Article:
Mental Illness and Ramadan

“Yahya, I can see the angels.”

Hearing that, on the fifth night of Taraweeh, by a prominent member of my community, was astonishing. The brother was a gentle soul, always helpful, studious and had taught himself to read with Tajweed and always volunteered around the Masjid. He had a wife and a couple of beautiful children, whom he loved and adored. His voice, however, that night, was a bit louder, laughter more intense and moments of quietude unsettling. By the tenth night, the brother was no longer attending the Tarweeh. It then dawned on me that something preventable, not spiritually supernatural, had occurred.

Although mental health care has improved significantly over the last decades, many Muslims still choose not to seek treatment or quit prematurely. Stigma is perhaps the most significant cause of this. Simply, a person is made to feel that they are disqualified from full social acceptance.

Public stigma, in particular within ones’ community, is the prejudice and discrimination that blocks individuals’ access to spiritual fulfillment, avenues to employment, enriching educational opportunities, health care, and secure housing. Public stigma occurs when members of the public endorse stereotypes about mental illness and act on the basis of these stereotypes.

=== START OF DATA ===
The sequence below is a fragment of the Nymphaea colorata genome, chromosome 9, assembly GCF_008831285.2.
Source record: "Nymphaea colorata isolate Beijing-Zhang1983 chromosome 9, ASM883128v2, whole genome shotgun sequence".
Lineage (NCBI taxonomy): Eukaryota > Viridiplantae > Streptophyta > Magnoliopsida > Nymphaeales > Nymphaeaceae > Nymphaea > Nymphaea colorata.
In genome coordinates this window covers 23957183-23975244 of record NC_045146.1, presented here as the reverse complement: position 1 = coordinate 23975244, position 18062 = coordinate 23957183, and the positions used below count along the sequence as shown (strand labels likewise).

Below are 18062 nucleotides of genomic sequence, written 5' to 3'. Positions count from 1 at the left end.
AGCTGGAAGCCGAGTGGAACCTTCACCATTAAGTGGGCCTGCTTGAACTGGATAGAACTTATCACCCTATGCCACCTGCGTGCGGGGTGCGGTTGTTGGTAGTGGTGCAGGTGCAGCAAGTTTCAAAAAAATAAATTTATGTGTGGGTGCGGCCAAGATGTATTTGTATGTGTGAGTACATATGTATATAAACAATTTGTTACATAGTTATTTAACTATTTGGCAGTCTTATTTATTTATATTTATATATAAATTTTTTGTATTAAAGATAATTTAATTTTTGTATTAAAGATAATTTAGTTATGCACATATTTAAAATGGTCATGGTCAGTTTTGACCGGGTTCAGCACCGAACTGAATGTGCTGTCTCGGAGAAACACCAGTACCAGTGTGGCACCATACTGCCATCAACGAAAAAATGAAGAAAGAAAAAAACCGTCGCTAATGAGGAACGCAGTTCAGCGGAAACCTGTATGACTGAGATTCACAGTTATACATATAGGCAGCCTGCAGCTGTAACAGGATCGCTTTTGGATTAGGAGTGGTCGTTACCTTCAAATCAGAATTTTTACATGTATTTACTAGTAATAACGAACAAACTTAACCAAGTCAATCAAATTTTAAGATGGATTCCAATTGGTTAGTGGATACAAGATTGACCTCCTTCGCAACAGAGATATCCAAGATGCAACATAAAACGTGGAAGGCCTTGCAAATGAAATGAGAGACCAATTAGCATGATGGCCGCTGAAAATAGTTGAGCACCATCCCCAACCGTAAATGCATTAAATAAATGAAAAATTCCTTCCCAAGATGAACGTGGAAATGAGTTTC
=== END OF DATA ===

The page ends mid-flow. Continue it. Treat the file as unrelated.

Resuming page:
Anas ibn Malik narrates that: A woman, who had a defect in her brain, said: Allah’s Messenger ṣallallāhu 'alayhi wa sallam (peace and blessings of Allāh be upon him), I want to talk to you. He ṣallallāhu 'alayhi wa sallam (peace and blessings of Allāh be upon him) said: Mother of so and so, choose on which side of the road you would like to stand and talk, so that I may fulfill your need. He stood with her on the sidewalk until she spoke to her heart’s content. Muslim 1081

To me, one of the greatest injustice is that a person living with manageable mental illness begins to have a self-induced stigma. Self-stigma occurs when individuals belonging to a stigmatized group internalize public prejudice and direct it toward themselves. Suffering in silence, many of those needing our support, isolate themselves and find little to no help from the broader community. This self-stigma occurs when they think that everyone around them knows of their condition and will not treat them, as “normal” people should.

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The Challenge of Ramadan

With the arrival of Ramadan a sharp increase of public cases of imbalance within our community begin to emerge, whereby, previously manageable psychiatric symptoms become exacerbation.

During Ramadan, even persons without mental disorders have reported irritability, decreased sleep, difficulty concentrating, and anxiety.[1] In patients with bipolar disorder, one study described a high rate (45%) of breakthrough manic or depressive episodes during Ramadan, despite stable lithium levels.[2] Fasting-related changes in circadian rhythms and insomnia are thought to contribute to psychiatric symptom exacerbation.